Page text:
6. Boundary-setting rituals are sacred: turn over all pieces; sort out and complete the border first. These are the rituals that reveal at least the scope—if not the details—of one’s vision, values and trajectory. Such boundaries provide a container for freedom and creativity to play, some initial no’s that set into motion at least the general direction of your puzzling yes.

  7. When a piece aligns, enjoy the thrill of small achievements with a victory dance and/or an internal high-five.

  8. If you’re not getting anywhere, sometimes it’s easier to see where things fit when you zoom out or blur your vision a little—like looking at a Magic Eye. Drop back into the big picture. Look at the box. Look for the general groupings of colors and patterns. Sort like with like. it’s not cheating. In life, for me, this looks like identifying energies and spirits that are present and contributing, and making art and alters to acknowledge and give placement to them. Confusion, ambiguity, doubt, fear, inspiration, courage, the brink of change—name and place them. Everything has a place. Everything you do is doing something.

  9. A puzzling playlist, podcast, and/or audiobook can help pass the time; snack and wiggle breaks are renewing and clarifying; and there are few things as priceless as a good puzzling companion (thank you roommates).

  10. There is a big picture that is harmonious, beautiful and whole. Don’t give up.

Tonight the Full Moon Eclipse in Capricorn provides an opportunity to rest and relish in the illuminated big picture of one’s life and the agency one has to orient towards new seasons; as well as to pinpoint what habitual patterns are ready to be forgiven and released. Maybe the habitual pattern is the need to be different than one already is—and a release or forgiveness might not be a sudden change in habits or behavior but a more non-violent, non-forcing acceptance of one’s present way of being (try as I might to force a piece to fit with another when it’s just not right—can I just relax, let it go for now, come back to it when a few more pieces are in place?)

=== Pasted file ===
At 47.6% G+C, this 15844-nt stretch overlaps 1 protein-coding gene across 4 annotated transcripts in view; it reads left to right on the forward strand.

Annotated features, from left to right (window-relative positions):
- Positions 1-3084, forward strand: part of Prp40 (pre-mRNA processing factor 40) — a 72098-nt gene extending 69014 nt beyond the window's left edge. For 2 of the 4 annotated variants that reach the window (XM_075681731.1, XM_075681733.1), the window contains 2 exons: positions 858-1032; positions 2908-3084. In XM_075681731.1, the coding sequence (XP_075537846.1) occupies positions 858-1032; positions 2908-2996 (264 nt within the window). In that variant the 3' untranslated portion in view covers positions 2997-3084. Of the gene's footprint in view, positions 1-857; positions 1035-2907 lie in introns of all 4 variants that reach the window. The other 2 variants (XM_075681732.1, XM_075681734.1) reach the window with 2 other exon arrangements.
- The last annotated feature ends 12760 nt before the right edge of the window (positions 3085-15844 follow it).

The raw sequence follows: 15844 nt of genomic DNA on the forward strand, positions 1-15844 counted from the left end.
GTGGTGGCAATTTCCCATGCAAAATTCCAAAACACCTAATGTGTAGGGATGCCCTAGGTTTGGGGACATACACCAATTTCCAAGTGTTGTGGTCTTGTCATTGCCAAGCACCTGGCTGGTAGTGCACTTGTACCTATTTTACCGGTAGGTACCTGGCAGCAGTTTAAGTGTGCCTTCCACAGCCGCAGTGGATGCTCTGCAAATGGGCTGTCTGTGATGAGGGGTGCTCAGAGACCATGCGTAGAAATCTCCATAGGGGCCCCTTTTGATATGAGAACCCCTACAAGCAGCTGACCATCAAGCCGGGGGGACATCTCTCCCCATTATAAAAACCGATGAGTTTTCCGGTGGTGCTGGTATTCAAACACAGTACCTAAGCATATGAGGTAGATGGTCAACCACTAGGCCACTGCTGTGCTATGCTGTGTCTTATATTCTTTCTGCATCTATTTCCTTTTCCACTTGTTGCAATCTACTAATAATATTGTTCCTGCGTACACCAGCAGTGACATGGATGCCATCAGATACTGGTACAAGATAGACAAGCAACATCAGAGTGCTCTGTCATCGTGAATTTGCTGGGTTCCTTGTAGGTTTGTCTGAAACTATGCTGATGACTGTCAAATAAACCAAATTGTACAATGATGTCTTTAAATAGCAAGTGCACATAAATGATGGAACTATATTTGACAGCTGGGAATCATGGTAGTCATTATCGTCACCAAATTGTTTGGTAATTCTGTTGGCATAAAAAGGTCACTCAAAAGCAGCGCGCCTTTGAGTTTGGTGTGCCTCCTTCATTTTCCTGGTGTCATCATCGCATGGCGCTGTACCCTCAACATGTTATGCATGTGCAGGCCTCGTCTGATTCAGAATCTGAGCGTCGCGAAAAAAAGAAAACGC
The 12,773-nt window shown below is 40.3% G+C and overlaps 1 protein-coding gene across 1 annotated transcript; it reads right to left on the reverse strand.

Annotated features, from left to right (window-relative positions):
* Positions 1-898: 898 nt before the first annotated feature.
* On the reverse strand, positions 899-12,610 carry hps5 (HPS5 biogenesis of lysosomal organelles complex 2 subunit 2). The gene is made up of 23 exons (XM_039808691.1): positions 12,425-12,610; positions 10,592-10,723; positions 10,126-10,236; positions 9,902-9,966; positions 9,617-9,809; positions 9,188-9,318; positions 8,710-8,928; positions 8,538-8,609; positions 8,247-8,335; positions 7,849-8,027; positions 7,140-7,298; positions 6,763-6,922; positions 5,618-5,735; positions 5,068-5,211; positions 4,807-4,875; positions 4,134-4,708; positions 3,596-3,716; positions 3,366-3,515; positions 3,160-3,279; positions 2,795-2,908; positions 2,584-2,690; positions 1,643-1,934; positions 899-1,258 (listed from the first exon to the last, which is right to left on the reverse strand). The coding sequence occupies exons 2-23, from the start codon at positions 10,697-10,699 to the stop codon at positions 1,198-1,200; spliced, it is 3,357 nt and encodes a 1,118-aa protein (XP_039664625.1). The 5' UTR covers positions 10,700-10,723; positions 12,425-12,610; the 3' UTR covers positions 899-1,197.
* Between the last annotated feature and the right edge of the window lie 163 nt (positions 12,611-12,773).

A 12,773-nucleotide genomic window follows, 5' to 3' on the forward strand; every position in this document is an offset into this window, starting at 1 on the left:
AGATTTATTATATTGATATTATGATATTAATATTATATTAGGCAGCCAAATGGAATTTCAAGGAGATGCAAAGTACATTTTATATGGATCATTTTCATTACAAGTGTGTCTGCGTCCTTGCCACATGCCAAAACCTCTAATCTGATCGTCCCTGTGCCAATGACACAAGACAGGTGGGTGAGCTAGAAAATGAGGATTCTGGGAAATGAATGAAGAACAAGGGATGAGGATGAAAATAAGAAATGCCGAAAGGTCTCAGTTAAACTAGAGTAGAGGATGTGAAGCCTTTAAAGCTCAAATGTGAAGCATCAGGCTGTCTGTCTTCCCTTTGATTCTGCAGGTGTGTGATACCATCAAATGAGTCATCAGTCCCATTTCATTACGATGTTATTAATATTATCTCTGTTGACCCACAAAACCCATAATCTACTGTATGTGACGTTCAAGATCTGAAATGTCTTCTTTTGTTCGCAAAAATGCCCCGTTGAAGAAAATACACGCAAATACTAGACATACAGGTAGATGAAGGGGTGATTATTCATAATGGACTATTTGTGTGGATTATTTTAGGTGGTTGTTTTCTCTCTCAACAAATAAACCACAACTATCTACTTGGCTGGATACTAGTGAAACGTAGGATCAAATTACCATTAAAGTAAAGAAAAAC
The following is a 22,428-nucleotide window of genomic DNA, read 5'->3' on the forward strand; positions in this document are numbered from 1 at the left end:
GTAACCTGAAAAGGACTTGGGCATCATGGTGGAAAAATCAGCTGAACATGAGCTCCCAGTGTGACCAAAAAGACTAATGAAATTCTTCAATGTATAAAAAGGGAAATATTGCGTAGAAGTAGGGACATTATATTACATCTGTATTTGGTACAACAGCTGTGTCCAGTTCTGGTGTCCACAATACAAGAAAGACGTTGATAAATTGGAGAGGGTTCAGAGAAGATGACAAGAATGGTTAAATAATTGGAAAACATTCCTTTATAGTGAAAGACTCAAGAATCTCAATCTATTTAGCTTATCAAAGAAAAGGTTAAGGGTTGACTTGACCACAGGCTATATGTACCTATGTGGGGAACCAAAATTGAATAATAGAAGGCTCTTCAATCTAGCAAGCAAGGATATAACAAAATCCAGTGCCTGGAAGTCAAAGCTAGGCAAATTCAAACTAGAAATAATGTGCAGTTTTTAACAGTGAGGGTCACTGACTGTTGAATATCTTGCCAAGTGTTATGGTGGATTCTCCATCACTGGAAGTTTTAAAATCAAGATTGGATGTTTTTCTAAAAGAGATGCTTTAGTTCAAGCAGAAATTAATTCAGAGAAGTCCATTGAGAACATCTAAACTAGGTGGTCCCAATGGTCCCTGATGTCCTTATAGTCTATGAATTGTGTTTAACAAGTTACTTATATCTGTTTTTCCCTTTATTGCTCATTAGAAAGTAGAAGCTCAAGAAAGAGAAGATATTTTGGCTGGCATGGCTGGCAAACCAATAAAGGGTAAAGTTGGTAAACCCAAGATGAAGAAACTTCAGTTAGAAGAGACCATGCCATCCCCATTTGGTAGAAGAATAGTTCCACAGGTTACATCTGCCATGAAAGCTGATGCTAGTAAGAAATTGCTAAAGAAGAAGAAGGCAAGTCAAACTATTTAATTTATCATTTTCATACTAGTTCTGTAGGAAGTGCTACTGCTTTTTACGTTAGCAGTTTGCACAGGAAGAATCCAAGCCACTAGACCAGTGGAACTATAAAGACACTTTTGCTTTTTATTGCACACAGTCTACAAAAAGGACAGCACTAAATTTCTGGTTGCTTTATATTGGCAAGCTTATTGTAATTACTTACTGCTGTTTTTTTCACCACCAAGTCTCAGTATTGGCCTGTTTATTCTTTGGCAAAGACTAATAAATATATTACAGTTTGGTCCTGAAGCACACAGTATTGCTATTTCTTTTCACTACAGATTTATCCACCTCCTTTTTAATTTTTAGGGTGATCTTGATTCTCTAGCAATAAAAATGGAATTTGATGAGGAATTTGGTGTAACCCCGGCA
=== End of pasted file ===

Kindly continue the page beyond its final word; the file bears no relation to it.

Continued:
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Change and uncertainty is up in my life (#wanderingpriestess) and in the world right now (#apocalypsepending). After spending a day in a swirl of future plan-making, I realized I was getting caught up in Control and Over-Thinking energy, a desperate remedy to manage the anxiety of the unknown. I’m pausing today with Puzzling Lesson #8: naming and placing Control and Over-Thinking, dropping back into my felt sense of creativity, inner listening and reflection. I am traveling today, so not meditating with my puzzle at the moment, but I had the space and time waiting for my flight to create my Full Moon Eclipse mini alter and scribble some meditative art. I am offered new clarity from my spirit in this image and the words: Allow. Unfurl. I trust the truth of my own timing.

If you’re not a puzzler, I’d love to know: what are your favorite forms of creative non-doing? What gives you the space for mind-drifting musing and fruitful fruitlessness?

May this Full Moon Eclipse offer space and clarity for the easeful allowance your unfurling soul journey.

Your friend on the path,

Kate